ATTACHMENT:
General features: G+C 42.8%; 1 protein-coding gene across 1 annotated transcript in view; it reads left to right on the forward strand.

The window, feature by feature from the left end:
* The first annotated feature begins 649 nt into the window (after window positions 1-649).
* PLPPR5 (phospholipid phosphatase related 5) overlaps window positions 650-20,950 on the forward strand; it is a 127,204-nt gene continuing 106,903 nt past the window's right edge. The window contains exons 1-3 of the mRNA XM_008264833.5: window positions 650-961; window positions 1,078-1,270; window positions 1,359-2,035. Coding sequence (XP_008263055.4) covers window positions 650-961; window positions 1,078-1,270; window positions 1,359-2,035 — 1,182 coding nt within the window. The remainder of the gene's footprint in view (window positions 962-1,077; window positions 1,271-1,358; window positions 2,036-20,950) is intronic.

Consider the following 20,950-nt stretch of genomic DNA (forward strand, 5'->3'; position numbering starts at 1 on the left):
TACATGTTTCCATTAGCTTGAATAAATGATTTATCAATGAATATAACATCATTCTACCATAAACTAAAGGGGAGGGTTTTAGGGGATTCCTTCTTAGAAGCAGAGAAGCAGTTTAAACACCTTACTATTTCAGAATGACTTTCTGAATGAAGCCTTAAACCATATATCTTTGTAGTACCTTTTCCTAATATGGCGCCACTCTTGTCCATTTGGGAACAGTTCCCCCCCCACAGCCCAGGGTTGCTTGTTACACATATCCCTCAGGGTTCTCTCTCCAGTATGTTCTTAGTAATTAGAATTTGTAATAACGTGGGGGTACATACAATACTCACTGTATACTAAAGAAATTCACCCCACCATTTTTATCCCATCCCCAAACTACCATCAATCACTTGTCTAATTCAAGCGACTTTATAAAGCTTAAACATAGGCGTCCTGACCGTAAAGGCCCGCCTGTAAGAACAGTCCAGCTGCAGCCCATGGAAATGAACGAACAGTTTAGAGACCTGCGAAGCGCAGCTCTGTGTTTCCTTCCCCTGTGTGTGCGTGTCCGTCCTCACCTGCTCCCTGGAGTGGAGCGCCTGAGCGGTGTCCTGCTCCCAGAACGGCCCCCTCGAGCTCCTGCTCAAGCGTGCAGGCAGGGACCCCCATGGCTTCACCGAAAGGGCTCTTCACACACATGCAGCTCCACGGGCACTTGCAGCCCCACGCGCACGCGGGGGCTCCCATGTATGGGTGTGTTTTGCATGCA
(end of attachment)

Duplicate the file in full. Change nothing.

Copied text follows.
General features: G+C 42.8%; 1 protein-coding gene across 1 annotated transcript in view; it reads left to right on the forward strand.

The window, feature by feature from the left end:
* The first annotated feature begins 649 nt into the window (after window positions 1-649).
* PLPPR5 (phospholipid phosphatase related 5) overlaps window positions 650-20,950 on the forward strand; it is a 127,204-nt gene continuing 106,903 nt past the window's right edge. The window contains exons 1-3 of the mRNA XM_008264833.5: window positions 650-961; window positions 1,078-1,270; window positions 1,359-2,035. Coding sequence (XP_008263055.4) covers window positions 650-961; window positions 1,078-1,270; window positions 1,359-2,035 — 1,182 coding nt within the window. The remainder of the gene's footprint in view (window positions 962-1,077; window positions 1,271-1,358; window positions 2,036-20,950) is intronic.

Consider the following 20,950-nt stretch of genomic DNA (forward strand, 5'->3'; position numbering starts at 1 on the left):
TACATGTTTCCATTAGCTTGAATAAATGATTTATCAATGAATATAACATCATTCTACCATAAACTAAAGGGGAGGGTTTTAGGGGATTCCTTCTTAGAAGCAGAGAAGCAGTTTAAACACCTTACTATTTCAGAATGACTTTCTGAATGAAGCCTTAAACCATATATCTTTGTAGTACCTTTTCCTAATATGGCGCCACTCTTGTCCATTTGGGAACAGTTCCCCCCCCACAGCCCAGGGTTGCTTGTTACACATATCCCTCAGGGTTCTCTCTCCAGTATGTTCTTAGTAATTAGAATTTGTAATAACGTGGGGGTACATACAATACTCACTGTATACTAAAGAAATTCACCCCACCATTTTTATCCCATCCCCAAACTACCATCAATCACTTGTCTAATTCAAGCGACTTTATAAAGCTTAAACATAGGCGTCCTGACCGTAAAGGCCCGCCTGTAAGAACAGTCCAGCTGCAGCCCATGGAAATGAACGAACAGTTTAGAGACCTGCGAAGCGCAGCTCTGTGTTTCCTTCCCCTGTGTGTGCGTGTCCGTCCTCACCTGCTCCCTGGAGTGGAGCGCCTGAGCGGTGTCCTGCTCCCAGAACGGCCCCCTCGAGCTCCTGCTCAAGCGTGCAGGCAGGGACCCCCATGGCTTCACCGAAAGGGCTCTTCACACACATGCAGCTCCACGGGCACTTGCAGCCCCACGCGCACGCGGGGGCTCCCATGTATGGGTGTGTTTTGCATGCA